Monrovia, June 18, 2013: About ten years ago, we agreed to start over. With the help of the international community, and the assistance of our sub-regional neighbors, from the safe surroundings of a neighboring Capital, Liberians hammered out a peace deal which impressed the world that we were ready to move ahead – ready to right the wrongs of the past; ready to lay firmer foundations for a brighter future; and ready to plant new markers for peace, security and prosperity.

Imperfect as the Accra Comprehensive Peace Agreement was, it gave us a chance to reflect and the space to reexamine our duties to each other. It also gave us the opportunity to build a new society in which each of us would be challenged not only to part with old habits which brought us to self-destruction but also to embrace the changes that would be needed to start anew.

Some, including many of our friends, were cautious and even doubtful of our commitment to a new beginning. It is understandable. Firstly, individually as well as collectively, the road to doing the right thing after doing the wrong thing for so long is a more difficulty path to travel. And secondly, the global statistics pointed to a high possibility of our country slipping back into conflict. Many hotspots around the world had seen their peace deals shattered and their countries sadly returned to conflict.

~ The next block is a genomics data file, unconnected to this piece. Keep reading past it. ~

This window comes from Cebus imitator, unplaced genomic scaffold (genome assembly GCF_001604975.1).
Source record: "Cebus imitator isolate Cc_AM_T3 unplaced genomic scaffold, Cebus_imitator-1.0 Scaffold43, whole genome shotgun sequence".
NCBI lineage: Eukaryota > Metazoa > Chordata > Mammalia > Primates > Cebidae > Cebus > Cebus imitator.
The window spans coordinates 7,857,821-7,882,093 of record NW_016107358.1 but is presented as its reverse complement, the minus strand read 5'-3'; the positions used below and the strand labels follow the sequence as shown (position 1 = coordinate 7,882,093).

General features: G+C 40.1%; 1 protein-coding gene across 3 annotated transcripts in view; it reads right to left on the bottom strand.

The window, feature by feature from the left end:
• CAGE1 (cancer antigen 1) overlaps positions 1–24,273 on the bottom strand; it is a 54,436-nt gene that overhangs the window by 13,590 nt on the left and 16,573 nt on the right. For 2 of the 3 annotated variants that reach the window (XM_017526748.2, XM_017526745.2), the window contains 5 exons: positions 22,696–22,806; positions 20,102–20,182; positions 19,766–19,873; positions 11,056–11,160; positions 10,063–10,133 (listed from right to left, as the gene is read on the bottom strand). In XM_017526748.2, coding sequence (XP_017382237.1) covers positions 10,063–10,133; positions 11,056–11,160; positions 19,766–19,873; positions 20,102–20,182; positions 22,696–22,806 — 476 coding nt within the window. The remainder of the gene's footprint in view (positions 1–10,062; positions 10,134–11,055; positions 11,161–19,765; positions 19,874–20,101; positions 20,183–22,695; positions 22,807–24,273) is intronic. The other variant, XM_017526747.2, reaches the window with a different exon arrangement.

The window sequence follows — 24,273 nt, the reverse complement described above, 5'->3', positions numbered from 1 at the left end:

But our peace deal, reliant as it was on international support counted, above all else, on the goodwill and resolve of the Liberian people. In this regard, we would disarm and demobilize even without all of the promises in place for the disarmament, demobilization, resettlement and repatriation programs. And notwithstanding all of the attending capacity and structural problems, we would conduct democratic elections and finally set our country on the path to its transition from war to peace.